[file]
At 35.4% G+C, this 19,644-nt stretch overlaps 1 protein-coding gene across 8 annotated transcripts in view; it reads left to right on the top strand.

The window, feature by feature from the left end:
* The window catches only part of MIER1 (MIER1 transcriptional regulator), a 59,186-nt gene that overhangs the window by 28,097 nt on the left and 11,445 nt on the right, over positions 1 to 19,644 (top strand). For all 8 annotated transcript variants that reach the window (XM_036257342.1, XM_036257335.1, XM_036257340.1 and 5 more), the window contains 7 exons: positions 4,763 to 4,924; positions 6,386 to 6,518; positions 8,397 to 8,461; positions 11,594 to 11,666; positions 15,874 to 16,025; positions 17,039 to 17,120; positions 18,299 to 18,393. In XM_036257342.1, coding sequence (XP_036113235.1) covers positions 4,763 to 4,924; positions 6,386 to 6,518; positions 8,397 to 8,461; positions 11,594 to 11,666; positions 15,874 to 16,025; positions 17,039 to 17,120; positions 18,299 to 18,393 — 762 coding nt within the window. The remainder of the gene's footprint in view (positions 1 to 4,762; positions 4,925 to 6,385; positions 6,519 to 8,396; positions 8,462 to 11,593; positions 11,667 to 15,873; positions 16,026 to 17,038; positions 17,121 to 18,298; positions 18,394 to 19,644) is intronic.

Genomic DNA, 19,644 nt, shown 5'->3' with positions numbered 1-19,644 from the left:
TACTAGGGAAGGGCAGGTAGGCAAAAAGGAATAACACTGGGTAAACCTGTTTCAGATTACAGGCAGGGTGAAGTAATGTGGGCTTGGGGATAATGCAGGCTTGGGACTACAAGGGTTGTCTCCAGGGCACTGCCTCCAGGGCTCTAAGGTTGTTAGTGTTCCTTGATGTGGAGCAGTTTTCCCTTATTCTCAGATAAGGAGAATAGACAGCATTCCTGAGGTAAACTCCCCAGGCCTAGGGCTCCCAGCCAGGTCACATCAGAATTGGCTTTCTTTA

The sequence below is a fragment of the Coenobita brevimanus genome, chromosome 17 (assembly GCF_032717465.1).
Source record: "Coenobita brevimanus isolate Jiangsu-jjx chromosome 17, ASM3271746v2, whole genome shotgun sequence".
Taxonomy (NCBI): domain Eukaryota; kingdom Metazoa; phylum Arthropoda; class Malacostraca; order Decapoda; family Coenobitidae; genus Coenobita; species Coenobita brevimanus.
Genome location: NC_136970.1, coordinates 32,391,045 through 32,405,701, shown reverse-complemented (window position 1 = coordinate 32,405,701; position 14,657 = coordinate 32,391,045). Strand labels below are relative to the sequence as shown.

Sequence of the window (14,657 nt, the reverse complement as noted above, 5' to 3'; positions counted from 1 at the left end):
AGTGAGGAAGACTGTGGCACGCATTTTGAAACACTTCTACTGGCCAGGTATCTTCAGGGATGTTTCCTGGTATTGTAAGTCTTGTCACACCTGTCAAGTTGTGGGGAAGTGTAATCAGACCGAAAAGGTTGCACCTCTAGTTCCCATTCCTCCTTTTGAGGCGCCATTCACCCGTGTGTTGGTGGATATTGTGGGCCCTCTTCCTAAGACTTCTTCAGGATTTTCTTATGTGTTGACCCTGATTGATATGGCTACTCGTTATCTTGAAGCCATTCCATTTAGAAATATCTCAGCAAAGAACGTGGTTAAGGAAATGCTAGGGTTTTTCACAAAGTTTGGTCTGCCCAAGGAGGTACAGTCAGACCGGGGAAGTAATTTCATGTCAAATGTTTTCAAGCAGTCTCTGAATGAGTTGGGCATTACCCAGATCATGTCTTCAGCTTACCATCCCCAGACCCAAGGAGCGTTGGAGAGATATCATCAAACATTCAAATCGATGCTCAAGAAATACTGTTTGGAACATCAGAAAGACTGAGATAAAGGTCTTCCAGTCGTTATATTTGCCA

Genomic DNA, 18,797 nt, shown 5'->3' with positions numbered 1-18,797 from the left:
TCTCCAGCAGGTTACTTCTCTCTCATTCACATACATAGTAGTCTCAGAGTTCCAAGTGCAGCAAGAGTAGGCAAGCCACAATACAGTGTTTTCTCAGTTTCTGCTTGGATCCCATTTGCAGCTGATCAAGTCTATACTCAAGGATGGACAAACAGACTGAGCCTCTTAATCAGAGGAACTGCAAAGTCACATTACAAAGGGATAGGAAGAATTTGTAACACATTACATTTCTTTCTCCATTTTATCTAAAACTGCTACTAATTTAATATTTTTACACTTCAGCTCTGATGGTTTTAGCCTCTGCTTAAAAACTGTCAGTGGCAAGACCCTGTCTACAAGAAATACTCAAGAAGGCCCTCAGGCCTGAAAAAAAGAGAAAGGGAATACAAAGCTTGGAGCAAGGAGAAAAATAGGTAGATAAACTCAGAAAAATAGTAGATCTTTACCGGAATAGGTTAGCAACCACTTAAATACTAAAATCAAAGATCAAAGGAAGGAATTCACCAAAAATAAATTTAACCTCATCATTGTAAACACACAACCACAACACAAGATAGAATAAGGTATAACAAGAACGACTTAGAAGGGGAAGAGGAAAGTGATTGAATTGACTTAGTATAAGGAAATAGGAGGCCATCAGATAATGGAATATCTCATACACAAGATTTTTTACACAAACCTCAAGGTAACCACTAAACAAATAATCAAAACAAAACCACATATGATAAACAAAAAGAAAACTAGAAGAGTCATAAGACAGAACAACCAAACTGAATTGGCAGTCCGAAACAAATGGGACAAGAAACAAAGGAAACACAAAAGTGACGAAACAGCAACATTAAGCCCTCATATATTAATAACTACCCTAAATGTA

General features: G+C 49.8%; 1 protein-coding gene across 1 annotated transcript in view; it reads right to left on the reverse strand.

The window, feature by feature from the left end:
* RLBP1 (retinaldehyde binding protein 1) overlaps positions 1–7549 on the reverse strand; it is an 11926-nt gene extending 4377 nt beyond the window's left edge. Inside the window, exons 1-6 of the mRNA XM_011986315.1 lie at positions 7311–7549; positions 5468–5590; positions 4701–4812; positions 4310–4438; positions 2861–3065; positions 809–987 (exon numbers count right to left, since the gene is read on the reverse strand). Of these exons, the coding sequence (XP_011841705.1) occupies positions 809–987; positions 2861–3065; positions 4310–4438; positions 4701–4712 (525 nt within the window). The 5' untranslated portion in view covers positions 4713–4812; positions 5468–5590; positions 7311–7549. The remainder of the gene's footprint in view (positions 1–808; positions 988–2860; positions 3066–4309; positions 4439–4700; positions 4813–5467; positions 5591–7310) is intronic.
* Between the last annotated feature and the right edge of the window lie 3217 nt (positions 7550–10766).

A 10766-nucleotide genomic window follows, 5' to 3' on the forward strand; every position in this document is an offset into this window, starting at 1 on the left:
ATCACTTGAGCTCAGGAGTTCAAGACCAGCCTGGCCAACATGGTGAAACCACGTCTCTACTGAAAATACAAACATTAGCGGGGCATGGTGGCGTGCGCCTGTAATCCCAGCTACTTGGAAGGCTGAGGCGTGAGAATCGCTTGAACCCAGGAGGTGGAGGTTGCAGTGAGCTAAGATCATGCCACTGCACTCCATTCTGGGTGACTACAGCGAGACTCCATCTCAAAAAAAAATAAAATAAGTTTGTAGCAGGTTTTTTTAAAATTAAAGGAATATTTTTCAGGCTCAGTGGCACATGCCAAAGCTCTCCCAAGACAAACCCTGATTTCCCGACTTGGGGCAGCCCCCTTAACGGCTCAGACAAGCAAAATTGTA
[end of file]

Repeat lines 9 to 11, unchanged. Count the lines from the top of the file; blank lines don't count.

Genome location: NC_136970.1, coordinates 32,391,045 through 32,405,701, shown reverse-complemented (window position 1 = coordinate 32,405,701; position 14,657 = coordinate 32,391,045). Strand labels below are relative to the sequence as shown.

Sequence of the window (14,657 nt, the reverse complement as noted above, 5' to 3'; positions counted from 1 at the left end):
AGTGAGGAAGACTGTGGCACGCATTTTGAAACACTTCTACTGGCCAGGTATCTTCAGGGATGTTTCCTGGTATTGTAAGTCTTGTCACACCTGTCAAGTTGTGGGGAAGTGTAATCAGACCGAAAAGGTTGCACCTCTAGTTCCCATTCCTCCTTTTGAGGCGCCATTCACCCGTGTGTTGGTGGATATTGTGGGCCCTCTTCCTAAGACTTCTTCAGGATTTTCTTATGTGTTGACCCTGATTGATATGGCTACTCGTTATCTTGAAGCCATTCCATTTAGAAATATCTCAGCAAAGAACGTGGTTAAGGAAATGCTAGGGTTTTTCACAAAGTTTGGTCTGCCCAAGGAGGTACAGTCAGACCGGGGAAGTAATTTCATGTCAAATGTTTTCAAGCAGTCTCTGAATGAGTTGGGCATTACCCAGATCATGTCTTCAGCTTACCATCCCCAGACCCAAGGAGCGTTGGAGAGATATCATCAAACATTCAAATCGATGCTCAAGAAATACTGTTTGGAACATCAGAAAGACTGAGATAAAGGTCTTCCAGTCGTTATATTTGCCA